3D printers can be used to make a variety of useful objects by building up a shape, layer by layer. Scientists have used this same technique to "bioprint" living tissues, including muscle and bone.
Bioprinting is a relatively new technology that has advanced mostly by trial and error. Scientists are now using the laws of physics and predictive computer modeling to improve these techniques and optimize the bioprinting process. These new advances are reviewed in the June 4 issue of Applied Physics Reviews, from AIP Publishing.
The most widely used bioprinters are extrusion, inkjet and laser-based printers. Each type involves slightly different physics, and each has its own advantages and disadvantages.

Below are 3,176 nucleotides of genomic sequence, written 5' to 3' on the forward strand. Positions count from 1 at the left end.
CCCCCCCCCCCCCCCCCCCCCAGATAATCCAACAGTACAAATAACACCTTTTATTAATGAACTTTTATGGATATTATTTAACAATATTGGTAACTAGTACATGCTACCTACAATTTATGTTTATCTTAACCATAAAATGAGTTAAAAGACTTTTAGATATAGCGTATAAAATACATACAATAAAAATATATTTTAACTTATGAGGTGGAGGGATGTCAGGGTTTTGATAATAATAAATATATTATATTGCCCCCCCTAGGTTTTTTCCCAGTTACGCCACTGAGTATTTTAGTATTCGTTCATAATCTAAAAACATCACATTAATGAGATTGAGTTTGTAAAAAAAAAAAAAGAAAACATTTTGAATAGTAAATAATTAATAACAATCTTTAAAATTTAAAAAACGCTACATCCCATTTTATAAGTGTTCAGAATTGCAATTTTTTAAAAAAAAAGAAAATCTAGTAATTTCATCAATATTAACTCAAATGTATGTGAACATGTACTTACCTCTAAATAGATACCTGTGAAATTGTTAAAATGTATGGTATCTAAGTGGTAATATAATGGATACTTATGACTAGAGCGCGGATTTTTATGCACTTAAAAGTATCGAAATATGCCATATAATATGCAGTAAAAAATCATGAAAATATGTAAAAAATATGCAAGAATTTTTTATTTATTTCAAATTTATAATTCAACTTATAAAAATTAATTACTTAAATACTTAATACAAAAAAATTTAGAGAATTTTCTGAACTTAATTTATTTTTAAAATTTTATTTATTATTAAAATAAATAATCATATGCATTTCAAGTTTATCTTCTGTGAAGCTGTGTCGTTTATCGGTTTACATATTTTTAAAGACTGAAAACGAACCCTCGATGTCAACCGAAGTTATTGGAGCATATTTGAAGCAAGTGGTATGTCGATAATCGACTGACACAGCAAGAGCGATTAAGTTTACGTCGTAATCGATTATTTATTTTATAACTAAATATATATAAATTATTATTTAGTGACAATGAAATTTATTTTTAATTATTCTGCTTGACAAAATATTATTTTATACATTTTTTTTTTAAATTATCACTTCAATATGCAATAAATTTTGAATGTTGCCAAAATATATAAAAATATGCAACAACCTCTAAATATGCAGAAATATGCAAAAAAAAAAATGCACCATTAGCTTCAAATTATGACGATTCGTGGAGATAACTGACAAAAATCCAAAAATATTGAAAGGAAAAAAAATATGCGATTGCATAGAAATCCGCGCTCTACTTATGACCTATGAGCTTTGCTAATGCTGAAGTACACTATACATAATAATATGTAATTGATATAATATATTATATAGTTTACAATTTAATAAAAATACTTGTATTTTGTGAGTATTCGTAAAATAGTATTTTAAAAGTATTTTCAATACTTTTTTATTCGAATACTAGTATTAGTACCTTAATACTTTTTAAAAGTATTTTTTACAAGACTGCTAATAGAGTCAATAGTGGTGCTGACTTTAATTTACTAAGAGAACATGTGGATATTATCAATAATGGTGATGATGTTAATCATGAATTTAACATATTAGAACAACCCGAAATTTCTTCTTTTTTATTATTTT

Said co-author Ashkan Shafiee, "The only way to achieve a significant transition from 'trial and error' to the 'predict and control' phase of bioprinting is to understand and apply the underlying physics."To read more, click here.